Republicans have returned from holiday break only to watch more of their colleagues conclude that serving in the once-venerable House is no longer worth the headaches.
On Tuesday Congressmen Larry Bucshon (R-IN) became the latest to announce his retirement, writing in a statement obtained by Axios, “It became clear to me over the Christmas holiday … that the time has come to bring my season in public service to a conclusion.”
Rep. Buschon’s retirement follows earlier announcements by Reps. Blaine Luetkemeyer (R-MI) and Doug Lamborn (R-CO), both of whom announced their decisions last week. Other colleagues leaving for new opportunities include Rep. John Curtis (R-UT), who will be chasing the Senate seat being vacated by Mitt Romney (R-UT), and Rep. Bill Johnson (R-OH), who is resigning to take the position of president of Youngstown State University. Former House Speaker Kevin McCarthy (R-CA) will cut his time in Congress short, departing later this month.
A source close to the House GOP told Axios that several factors contributed to the recent spate of retirements. First, spending an extended recess in the comforts of home reminded members about the possibilities beyond an acrimonious Washington. Second, all retirements came shortly before the candidacy filing deadline, allowing GOP leadership to help orchestrate the election of their preferred replacements.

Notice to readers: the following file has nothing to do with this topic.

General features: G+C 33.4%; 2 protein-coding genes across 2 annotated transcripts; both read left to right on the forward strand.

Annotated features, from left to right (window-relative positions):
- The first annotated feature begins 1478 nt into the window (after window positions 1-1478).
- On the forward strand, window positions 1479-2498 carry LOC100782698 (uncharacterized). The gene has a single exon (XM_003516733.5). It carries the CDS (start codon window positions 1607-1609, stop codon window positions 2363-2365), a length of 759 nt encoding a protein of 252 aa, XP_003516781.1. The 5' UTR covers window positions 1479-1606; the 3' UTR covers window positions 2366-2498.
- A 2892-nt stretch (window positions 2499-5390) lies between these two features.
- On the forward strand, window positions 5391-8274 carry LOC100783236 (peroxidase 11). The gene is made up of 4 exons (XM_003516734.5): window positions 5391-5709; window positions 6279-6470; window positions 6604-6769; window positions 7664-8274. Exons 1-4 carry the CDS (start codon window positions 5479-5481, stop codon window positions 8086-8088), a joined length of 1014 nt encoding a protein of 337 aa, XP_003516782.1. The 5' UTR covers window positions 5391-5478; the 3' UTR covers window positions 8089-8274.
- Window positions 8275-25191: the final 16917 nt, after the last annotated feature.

All five congressmen hold seats that are solidly Republican, offering grassroots activists the opportunity to elevate substantially more conservative members.
The future of the House is very much up for speculation ahead of the November elections, where Republicans hope to maintain or expand on their small majority. Democrats are facing around a dozen resignations within their ranks, another sign that additional money will be spent on both sides to influence primary elections in safe seats.
Old stalwarts of the Republican Party have suddenly found the ground beneath their feet shifting with the tectonic shifts made by former President Donald Trump and his reorientation of party activism. His lead in the polls has drawn House GOP leadership fully into his orbit with Speaker Mike Johnson (R-LA), Majority Leader Steve Scalise (R-LA), and Majority Whip Tom Emmer (R-MN) all announcing their endorsements in recent months.